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Here’s the visual proof of a fishing story that began while fishing for crappies in Canada. Mike Gold spent nearly two hours landing this 47-inch musky that devoured a crappie he was reeling in using five-pound test line. (Contributed photo)

Mike Gold and Bruce Lund of Staples have been buddies since elementary school and they have hunted and fished together many years.

There are many stories to tell of their outdoor activities over the years, but none better than what they experienced last fall while crappie fishing in Ontario.

Mike Gold owns a trailer on Lake of the Woods, Ontario. It is property his family has had for more than seventeen years and has been a great spot for family outings like fishing, hunting and summer water sports.

Gold and Lund have a long tradition of taking fall trips there for duck hunting and late crappie fishing.

The area they fish is loaded with big fall schools of crappies, which are also magnets for large northern pike and musky. It is not uncommon for anglers to catch a crappie only to have it smacked by a large pike or musky.

Most anglers fight the bigger fish for a while until the line breaks or the fish lets go of the crappie. It does make for a few minutes of excitement wondering what is that big fish that just grabbed the line.

It is most unusual to see someone actually land the bigger fish they are fighting.

It was a beautiful fall day when Gold and Lund slipped into a little spot known for big crappies. They were fishing with five-pound test line in about 28 feet of water hovering over a large school of crappies that were showing up on their fishing graph.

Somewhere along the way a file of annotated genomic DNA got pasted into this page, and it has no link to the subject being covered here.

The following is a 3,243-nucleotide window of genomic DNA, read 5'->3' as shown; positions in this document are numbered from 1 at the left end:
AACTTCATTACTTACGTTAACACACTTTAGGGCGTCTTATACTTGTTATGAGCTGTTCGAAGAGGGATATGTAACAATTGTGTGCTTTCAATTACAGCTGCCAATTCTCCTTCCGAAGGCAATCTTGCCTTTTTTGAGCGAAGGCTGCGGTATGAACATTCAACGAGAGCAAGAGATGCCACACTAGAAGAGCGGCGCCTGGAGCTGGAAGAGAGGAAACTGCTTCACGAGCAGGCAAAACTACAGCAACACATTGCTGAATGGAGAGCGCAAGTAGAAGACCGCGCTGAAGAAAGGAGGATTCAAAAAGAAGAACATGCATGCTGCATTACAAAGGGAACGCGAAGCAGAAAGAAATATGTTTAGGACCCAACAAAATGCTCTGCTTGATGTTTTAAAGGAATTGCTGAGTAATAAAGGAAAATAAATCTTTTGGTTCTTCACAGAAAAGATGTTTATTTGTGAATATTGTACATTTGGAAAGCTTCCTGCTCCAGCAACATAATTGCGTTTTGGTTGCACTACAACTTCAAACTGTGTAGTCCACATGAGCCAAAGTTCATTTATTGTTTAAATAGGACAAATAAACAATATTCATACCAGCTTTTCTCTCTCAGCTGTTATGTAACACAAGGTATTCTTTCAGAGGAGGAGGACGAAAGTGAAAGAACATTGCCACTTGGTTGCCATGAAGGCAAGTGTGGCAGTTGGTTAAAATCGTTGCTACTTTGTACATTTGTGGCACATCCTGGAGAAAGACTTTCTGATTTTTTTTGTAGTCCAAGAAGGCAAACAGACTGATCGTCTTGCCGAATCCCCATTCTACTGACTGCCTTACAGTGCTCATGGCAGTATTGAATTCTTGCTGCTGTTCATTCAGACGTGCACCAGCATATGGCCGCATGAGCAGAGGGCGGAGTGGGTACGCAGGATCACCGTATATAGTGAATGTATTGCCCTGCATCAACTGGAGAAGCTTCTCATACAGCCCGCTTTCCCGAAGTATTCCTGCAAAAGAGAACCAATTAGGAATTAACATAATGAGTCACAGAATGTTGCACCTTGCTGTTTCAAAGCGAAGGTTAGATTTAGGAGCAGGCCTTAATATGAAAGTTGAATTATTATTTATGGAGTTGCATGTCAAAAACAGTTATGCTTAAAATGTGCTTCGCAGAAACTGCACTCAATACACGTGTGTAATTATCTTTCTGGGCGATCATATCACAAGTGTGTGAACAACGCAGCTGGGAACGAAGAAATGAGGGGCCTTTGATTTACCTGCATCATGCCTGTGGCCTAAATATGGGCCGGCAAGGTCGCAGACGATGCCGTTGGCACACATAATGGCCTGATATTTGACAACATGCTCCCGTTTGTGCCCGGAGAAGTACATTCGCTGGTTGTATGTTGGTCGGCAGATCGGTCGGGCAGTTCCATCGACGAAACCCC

Gold felt the slight tick of a crappie bite and gently set his hook. He could feel the hook set into a crappie and started to reel the fish in when suddenly he felt a much bigger fish grab unto his line. He figured it was a northern pike or a musky so he let a little line out to see if the fish would swallow the whole crappie.

The fish slowly started to swim away from the boat. Gold, using his trolling motor, started to follow the fish being careful not to put too much pressure on his line.

The fish left the 28 feet of water and slowly swam in towards shore in about nine feet of water. Then it slowly turned and headed back into water close to 30 feet deep.

This was a pattern the fish followed for an hour and 50 minutes.

Gold and Lund followed the fish wherever it went being very careful not to put too much pressure on the line. Finally, the big fish slowly headed toward the weed line in six feet of water where Lund was able to stick the net under it and land it.

It was a 47-inch musky that Lund and Gold figured weighed over 30 pounds. It was Gold’s biggest musky ever.

It was also a great crappie surprise catch!

Ray Gildow is an APG outdoors columnist

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